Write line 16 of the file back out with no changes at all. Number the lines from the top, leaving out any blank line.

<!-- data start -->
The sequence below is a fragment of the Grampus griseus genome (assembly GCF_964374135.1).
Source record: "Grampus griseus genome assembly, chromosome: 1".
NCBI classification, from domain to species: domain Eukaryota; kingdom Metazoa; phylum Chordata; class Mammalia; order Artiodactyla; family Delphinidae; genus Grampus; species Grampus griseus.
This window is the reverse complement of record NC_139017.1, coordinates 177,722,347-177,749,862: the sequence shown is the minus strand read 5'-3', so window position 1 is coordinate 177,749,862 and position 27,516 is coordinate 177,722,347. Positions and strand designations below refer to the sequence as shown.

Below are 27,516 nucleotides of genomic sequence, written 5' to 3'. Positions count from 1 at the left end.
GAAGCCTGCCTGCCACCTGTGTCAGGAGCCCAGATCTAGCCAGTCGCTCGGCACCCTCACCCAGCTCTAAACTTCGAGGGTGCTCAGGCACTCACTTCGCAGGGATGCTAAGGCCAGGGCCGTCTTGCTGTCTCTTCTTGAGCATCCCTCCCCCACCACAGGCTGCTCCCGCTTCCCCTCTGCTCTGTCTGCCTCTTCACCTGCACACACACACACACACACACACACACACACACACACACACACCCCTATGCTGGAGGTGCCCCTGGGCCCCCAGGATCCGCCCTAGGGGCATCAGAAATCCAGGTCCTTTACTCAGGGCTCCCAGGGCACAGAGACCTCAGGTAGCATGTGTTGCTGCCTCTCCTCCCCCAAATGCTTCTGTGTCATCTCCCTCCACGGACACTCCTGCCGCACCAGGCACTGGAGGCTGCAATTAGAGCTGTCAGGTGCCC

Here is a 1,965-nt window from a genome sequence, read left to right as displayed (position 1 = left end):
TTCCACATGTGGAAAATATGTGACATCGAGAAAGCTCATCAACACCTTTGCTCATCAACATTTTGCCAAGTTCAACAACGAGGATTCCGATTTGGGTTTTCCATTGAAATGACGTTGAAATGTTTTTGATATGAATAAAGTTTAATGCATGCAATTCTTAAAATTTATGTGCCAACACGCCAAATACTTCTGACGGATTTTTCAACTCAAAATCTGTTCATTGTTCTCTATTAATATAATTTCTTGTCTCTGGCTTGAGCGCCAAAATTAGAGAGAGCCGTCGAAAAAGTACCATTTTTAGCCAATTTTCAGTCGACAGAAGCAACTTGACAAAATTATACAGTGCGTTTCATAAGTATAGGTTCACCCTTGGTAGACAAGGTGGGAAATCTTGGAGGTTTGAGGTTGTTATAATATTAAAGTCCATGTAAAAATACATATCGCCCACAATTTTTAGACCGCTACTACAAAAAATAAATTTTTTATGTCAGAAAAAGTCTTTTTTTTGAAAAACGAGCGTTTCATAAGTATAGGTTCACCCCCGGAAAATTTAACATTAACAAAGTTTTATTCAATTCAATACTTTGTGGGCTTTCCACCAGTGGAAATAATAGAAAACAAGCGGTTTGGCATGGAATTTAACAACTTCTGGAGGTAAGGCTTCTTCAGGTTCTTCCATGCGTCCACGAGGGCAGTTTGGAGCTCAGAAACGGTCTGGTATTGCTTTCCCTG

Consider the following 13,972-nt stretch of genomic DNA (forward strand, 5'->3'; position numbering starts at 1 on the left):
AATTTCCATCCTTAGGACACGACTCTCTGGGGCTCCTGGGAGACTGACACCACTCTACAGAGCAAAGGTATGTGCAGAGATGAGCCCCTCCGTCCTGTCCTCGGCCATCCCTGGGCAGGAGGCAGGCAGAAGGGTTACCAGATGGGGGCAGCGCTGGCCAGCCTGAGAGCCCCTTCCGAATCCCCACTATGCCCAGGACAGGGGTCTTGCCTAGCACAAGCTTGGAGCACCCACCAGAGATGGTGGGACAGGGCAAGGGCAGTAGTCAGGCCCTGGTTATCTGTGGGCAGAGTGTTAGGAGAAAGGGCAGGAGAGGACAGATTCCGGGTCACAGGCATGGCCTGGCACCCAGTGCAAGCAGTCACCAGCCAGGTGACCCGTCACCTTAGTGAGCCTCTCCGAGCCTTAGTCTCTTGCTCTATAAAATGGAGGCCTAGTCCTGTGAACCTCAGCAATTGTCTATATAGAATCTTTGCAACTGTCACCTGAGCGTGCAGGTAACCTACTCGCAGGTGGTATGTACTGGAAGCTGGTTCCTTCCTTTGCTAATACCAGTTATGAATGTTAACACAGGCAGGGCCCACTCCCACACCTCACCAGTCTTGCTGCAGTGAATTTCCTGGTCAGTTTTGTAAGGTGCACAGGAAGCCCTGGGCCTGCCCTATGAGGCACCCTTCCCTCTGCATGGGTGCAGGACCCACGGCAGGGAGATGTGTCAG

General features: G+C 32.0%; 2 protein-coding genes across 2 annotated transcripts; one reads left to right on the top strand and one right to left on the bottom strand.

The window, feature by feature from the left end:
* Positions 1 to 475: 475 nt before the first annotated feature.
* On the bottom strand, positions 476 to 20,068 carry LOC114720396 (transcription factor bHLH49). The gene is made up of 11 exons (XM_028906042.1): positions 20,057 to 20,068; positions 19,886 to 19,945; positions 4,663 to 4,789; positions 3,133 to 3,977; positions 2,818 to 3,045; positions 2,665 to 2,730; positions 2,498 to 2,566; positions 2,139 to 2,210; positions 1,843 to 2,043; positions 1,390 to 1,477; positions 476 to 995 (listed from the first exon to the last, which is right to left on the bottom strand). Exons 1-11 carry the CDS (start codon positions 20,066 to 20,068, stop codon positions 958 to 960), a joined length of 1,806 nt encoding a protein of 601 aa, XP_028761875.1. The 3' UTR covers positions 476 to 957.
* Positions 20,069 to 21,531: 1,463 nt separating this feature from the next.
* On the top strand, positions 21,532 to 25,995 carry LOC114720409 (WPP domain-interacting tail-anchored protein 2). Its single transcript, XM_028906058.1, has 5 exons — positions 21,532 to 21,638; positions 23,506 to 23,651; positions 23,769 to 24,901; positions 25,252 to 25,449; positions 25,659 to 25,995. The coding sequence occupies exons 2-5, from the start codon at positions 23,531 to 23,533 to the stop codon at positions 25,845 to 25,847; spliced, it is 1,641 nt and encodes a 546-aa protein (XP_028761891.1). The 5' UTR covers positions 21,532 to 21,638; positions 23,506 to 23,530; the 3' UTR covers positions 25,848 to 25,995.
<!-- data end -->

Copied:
* On the top strand, positions 21,532 to 25,995 carry LOC114720409 (WPP domain-interacting tail-anchored protein 2). Its single transcript, XM_028906058.1, has 5 exons — positions 21,532 to 21,638; positions 23,506 to 23,651; positions 23,769 to 24,901; positions 25,252 to 25,449; positions 25,659 to 25,995. The coding sequence occupies exons 2-5, from the start codon at positions 23,531 to 23,533 to the stop codon at positions 25,845 to 25,847; spliced, it is 1,641 nt and encodes a 546-aa protein (XP_028761891.1). The 5' UTR covers positions 21,532 to 21,638; positions 23,506 to 23,530; the 3' UTR covers positions 25,848 to 25,995.